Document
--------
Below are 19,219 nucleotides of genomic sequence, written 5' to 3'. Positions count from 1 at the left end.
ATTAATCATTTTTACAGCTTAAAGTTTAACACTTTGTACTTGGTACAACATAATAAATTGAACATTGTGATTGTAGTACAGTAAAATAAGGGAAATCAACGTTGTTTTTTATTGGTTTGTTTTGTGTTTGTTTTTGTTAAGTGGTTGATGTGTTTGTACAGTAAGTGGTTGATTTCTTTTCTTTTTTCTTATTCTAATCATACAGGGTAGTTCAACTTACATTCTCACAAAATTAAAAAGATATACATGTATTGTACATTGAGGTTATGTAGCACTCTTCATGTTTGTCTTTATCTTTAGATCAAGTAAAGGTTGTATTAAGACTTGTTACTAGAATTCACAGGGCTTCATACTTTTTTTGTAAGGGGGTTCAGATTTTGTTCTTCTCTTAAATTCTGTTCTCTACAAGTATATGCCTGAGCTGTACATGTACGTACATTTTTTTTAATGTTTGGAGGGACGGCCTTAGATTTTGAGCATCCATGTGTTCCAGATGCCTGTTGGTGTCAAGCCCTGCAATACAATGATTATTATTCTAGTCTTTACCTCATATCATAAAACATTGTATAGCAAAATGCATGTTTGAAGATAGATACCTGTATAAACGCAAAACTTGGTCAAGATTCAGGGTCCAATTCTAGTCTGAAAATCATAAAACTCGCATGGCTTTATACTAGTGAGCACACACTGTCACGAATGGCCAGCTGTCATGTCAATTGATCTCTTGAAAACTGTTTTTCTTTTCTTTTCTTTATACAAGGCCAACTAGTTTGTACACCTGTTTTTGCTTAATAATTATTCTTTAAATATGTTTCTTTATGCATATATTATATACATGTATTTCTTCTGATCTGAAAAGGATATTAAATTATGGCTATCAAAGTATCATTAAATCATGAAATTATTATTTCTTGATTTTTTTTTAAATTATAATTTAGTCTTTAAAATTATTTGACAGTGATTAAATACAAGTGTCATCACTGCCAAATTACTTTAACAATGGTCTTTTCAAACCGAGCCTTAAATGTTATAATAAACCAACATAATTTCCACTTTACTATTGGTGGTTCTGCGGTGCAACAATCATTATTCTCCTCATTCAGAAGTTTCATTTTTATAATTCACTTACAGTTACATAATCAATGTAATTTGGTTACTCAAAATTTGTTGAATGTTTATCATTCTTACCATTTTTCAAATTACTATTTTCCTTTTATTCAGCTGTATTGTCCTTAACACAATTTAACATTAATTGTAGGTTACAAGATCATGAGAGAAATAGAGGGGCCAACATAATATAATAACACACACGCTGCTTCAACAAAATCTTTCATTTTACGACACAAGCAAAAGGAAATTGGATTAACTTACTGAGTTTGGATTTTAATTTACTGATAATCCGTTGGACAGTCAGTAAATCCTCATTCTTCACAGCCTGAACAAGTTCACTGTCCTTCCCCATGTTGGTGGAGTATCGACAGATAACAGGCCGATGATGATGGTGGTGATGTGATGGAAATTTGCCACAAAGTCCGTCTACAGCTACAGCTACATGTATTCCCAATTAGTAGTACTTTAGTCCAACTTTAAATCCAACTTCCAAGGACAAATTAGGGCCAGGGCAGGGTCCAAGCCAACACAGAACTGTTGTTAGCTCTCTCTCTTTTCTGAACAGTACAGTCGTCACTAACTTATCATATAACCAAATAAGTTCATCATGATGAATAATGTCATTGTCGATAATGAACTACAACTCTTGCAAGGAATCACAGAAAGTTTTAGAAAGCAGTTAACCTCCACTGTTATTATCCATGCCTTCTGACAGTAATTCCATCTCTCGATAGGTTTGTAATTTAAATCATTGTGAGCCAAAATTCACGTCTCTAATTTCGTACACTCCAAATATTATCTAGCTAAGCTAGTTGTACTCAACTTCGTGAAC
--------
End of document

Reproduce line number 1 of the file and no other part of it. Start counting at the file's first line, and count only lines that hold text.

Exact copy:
Below are 19,219 nucleotides of genomic sequence, written 5' to 3'. Positions count from 1 at the left end.